Urban sites sown with wildflowers attractive to wildlife
A study into the attractiveness to wildlife of urban sites sown with wildflower seeds has shown that roundabouts and road verges can easily be converted into flower-rich havens for bees and other wildlife by replacing grass with wild flowers.
Simple schemes involving sowing wildflower seed mixes resulted in 50 times more bumblebees and 13 times as many hoverflies on unused corners of land in urban areas, says new research from the University of Sussex and the University of Stirling.
The study, published in the journal Insect Diversity & Conservation1, looked at 30 patches of wildflowers sown on roundabouts, road verges, parks, school grounds and even in the grounds of a rugby club, all within urban areas in Central Scotland.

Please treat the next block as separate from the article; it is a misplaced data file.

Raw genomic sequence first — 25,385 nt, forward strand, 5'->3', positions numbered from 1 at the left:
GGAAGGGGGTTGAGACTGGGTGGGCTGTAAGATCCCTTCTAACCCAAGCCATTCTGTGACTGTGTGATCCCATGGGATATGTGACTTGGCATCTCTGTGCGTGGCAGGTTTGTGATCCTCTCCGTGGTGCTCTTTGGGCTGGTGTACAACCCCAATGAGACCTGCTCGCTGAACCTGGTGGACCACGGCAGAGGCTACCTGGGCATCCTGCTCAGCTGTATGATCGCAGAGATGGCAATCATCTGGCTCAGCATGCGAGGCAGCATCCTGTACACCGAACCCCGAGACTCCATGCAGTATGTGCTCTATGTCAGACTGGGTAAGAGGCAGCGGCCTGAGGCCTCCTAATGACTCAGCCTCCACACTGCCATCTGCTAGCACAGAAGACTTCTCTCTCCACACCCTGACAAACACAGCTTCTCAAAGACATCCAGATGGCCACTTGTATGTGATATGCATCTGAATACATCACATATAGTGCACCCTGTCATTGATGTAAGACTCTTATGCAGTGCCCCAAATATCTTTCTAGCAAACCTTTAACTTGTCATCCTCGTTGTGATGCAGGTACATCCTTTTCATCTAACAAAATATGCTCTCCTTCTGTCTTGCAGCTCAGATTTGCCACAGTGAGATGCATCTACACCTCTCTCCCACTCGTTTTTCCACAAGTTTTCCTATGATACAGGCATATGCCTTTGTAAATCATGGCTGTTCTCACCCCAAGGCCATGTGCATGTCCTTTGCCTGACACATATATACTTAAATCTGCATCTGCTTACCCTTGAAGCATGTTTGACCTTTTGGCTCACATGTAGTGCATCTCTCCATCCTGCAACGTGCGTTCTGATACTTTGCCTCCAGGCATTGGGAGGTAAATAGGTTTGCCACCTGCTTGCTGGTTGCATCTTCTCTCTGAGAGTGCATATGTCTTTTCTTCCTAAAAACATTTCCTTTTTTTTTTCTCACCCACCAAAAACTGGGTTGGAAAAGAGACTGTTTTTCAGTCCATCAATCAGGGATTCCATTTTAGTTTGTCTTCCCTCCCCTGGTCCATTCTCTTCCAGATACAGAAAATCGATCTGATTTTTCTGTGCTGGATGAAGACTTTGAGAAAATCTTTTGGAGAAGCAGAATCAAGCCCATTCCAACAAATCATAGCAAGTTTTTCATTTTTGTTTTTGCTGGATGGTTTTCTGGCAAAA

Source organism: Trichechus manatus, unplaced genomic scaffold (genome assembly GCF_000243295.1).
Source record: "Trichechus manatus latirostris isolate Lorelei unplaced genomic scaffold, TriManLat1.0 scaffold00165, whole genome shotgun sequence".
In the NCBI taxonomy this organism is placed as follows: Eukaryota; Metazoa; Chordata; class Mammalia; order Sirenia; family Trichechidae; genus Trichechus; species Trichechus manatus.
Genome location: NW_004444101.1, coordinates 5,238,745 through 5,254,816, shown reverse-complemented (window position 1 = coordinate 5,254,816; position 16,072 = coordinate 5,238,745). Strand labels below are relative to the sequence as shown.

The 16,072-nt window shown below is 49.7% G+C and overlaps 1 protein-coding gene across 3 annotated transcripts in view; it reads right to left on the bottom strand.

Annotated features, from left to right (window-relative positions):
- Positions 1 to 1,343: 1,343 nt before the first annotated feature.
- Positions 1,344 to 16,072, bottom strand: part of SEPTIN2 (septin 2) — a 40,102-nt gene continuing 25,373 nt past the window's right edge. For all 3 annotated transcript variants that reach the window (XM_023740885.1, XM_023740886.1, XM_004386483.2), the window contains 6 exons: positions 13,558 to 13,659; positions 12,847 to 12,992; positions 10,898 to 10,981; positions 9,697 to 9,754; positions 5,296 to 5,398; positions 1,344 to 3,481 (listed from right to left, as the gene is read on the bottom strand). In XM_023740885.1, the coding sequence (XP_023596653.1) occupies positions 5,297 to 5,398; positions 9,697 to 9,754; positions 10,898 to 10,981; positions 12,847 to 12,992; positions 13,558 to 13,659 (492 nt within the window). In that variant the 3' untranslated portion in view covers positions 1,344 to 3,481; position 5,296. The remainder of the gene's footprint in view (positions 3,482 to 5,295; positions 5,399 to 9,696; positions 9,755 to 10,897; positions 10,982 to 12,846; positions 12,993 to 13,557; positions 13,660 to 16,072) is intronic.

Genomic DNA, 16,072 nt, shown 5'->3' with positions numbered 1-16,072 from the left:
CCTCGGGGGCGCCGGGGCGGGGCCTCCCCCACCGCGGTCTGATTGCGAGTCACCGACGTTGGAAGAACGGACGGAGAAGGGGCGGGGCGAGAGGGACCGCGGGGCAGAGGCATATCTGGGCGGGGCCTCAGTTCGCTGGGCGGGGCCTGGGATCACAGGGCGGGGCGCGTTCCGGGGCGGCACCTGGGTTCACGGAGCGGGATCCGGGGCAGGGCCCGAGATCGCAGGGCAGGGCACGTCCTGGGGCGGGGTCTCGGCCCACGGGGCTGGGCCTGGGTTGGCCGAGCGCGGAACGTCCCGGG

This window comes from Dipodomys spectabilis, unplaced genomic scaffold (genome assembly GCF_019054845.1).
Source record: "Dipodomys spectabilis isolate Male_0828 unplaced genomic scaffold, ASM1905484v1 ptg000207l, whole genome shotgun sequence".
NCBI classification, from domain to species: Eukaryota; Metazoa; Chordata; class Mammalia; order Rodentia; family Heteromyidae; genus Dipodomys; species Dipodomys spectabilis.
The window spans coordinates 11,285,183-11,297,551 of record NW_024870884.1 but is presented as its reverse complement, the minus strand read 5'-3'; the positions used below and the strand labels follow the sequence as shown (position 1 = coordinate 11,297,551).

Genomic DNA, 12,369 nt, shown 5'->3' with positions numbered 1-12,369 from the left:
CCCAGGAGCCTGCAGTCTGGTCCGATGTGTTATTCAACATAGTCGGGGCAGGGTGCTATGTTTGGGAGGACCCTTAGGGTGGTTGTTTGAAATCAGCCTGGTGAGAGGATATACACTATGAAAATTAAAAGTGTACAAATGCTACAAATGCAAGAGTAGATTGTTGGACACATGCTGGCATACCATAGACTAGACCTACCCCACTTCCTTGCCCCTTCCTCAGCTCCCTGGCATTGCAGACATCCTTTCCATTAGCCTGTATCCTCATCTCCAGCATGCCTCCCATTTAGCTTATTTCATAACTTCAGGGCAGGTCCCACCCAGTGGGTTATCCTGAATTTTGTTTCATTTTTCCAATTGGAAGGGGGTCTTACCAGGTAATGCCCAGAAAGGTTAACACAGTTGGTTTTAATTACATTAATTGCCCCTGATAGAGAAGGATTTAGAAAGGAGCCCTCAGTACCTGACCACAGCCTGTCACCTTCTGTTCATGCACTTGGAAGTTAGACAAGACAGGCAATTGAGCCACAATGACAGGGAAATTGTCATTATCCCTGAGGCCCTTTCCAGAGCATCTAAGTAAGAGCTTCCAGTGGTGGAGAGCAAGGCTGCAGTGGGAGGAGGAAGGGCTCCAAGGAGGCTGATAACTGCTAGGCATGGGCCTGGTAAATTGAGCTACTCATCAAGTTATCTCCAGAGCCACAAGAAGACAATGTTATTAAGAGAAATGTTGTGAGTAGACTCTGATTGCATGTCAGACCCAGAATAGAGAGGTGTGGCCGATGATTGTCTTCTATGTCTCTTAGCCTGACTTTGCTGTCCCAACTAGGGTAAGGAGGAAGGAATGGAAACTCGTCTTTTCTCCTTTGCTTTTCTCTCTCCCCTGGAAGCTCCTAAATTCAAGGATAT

The seeds were sown by the Stirling-based group On the Verge, with the intention of helping support beleaguered populations of bumblebees, which are threatened in farmland by intensive farming practices, including loss of wildflowers and exposure to insecticides. The seed mix contained a range of meadow wildflowers of local provenance.
Professor Dave Goulson, the study's senior author, says: "It is wonderful to see how effective this simple approach is. The flowers are beautiful, much more attractive than the regularly-mown grass they replaced, and less trouble to look after. In summer these patches were alive with insects of all sorts."
Lorna Blackmore, who carried out the study, says: "The On the Verge team that planted these patches have shown just how easy it is to boost nature in the city. They also provide city-dwellers with an opportunity to experience nature right on their doorstep."
Professor Dave Goulson adds: "With urban areas set to expand considerably in the UK, this is one way we can minimise the impact on wildlife. Perhaps we can turn our cities and towns into sanctuaries for wildlife, places where wildflowers, bees, butterflies and birds can all thrive."